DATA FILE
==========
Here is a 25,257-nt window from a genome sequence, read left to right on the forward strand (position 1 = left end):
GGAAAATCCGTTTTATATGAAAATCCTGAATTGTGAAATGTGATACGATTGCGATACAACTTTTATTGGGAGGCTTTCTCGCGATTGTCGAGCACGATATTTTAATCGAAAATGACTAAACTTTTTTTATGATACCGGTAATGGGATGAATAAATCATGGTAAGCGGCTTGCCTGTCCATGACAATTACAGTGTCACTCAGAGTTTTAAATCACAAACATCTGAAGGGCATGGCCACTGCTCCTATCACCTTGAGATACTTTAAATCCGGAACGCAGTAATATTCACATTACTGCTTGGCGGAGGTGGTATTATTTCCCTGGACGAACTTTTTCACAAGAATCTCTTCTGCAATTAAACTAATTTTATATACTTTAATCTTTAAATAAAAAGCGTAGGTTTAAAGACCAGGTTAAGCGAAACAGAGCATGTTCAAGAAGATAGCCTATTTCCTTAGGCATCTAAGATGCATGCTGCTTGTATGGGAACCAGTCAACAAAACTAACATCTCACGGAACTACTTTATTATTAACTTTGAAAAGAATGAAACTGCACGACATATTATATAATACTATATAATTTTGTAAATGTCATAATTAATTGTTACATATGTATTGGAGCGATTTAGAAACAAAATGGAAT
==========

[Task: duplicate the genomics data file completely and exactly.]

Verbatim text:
Here is a 25,257-nt window from a genome sequence, read left to right on the forward strand (position 1 = left end):
GGAAAATCCGTTTTATATGAAAATCCTGAATTGTGAAATGTGATACGATTGCGATACAACTTTTATTGGGAGGCTTTCTCGCGATTGTCGAGCACGATATTTTAATCGAAAATGACTAAACTTTTTTTATGATACCGGTAATGGGATGAATAAATCATGGTAAGCGGCTTGCCTGTCCATGACAATTACAGTGTCACTCAGAGTTTTAAATCACAAACATCTGAAGGGCATGGCCACTGCTCCTATCACCTTGAGATACTTTAAATCCGGAACGCAGTAATATTCACATTACTGCTTGGCGGAGGTGGTATTATTTCCCTGGACGAACTTTTTCACAAGAATCTCTTCTGCAATTAAACTAATTTTATATACTTTAATCTTTAAATAAAAAGCGTAGGTTTAAAGACCAGGTTAAGCGAAACAGAGCATGTTCAAGAAGATAGCCTATTTCCTTAGGCATCTAAGATGCATGCTGCTTGTATGGGAACCAGTCAACAAAACTAACATCTCACGGAACTACTTTATTATTAACTTTGAAAAGAATGAAACTGCACGACATATTATATAATACTATATAATTTTGTAAATGTCATAATTAATTGTTACATATGTATTGGAGCGATTTAGAAACAAAATGGAAT